Well, with the release of 3.0 this past month, Disney Infinity had just the chance to be that game. Over the past two iterations, we certainly saw a concerted effort to increase the women and girls: 2.0 added six playable female characters (out of a total of 30) and 3.0 has eleven (out of a total of 34). Add this to the original eight playable female characters from the original game, and you have a grand total of 25 playable female characters out of a total of 73. That's a little over 1/3 of the representation of the entire game! And this is coming from a company that has a strong Disney Princess Franchise, and has released in recent years several animated features with strong, female characters.

The often used excuse in gaming is that there are not as many girls out there playing these games as men, yet even the Disney Infinity crew admitted their shock when they found that the game appeals equally to boys and girls. So I will hand it to them, they are making a concerted effort to increase the amount of female playable characters.

But here's the big issue. Where are the characters of color? The original game had one person of color as a playable character (Tonto from the Lone Ranger; though it is fair to say that he doesn't count since he was played by Johnny Depp in the film). Despite including practically every other named character in the Incredibles play set, there was no mention, let alone playable character, of Frozone, the cool black superhero with ice powers voiced by Samuel L. Jackson (pun intended).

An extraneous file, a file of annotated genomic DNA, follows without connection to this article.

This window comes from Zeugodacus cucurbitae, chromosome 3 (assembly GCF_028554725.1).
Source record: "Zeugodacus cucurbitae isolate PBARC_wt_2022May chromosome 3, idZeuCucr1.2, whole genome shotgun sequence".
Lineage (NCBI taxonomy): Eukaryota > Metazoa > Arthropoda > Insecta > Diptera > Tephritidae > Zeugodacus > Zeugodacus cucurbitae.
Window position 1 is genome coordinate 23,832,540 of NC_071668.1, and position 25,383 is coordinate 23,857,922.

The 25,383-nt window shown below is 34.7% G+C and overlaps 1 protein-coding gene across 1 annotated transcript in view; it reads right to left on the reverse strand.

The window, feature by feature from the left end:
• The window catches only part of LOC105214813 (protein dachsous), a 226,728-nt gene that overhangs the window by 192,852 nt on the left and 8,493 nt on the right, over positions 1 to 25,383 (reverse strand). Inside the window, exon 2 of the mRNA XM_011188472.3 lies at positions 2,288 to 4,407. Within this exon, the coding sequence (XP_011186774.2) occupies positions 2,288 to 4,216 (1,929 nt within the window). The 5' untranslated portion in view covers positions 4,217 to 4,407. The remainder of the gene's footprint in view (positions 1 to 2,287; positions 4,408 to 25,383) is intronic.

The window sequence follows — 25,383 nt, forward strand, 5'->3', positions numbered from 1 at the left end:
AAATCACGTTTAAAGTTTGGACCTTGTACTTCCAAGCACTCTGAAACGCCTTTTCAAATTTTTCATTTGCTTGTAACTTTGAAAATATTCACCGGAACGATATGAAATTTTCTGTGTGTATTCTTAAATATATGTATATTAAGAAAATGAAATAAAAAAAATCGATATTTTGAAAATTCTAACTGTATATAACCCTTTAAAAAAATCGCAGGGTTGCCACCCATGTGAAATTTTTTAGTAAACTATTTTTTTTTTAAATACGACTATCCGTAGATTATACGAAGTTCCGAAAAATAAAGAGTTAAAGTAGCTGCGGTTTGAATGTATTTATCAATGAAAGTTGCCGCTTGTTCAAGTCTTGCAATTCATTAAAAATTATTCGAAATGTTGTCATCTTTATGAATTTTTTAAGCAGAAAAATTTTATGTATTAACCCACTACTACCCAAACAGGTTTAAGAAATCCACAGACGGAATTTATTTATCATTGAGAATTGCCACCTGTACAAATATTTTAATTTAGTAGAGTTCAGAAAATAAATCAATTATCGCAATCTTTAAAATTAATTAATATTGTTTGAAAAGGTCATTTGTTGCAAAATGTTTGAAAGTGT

Disney Infinity attempted to increase their diversity with 2.0--two black superheroes, Falcon and Nick Fury, fight alongside the Avengers and Spider-Man, respectively. Middle-Eastern characters Jasmine and Aladdin are playable in the toy-box alongside Asian-American Hiro from the film Big Hero 6 (but one could easily make the argument that Jasmine and Aladdin white-washed, considering how light their skin is).

And now, with 3.0, we have the addition of the Star Wars universe, yet surprisingly (or not), the only possible people of color are the racially ambiguous (i.e. tan skinned) characters from Star Wars Rebels: Sabine, Kanan, and Ezra. Disney original characters added to the mix include Mulan and... that's it.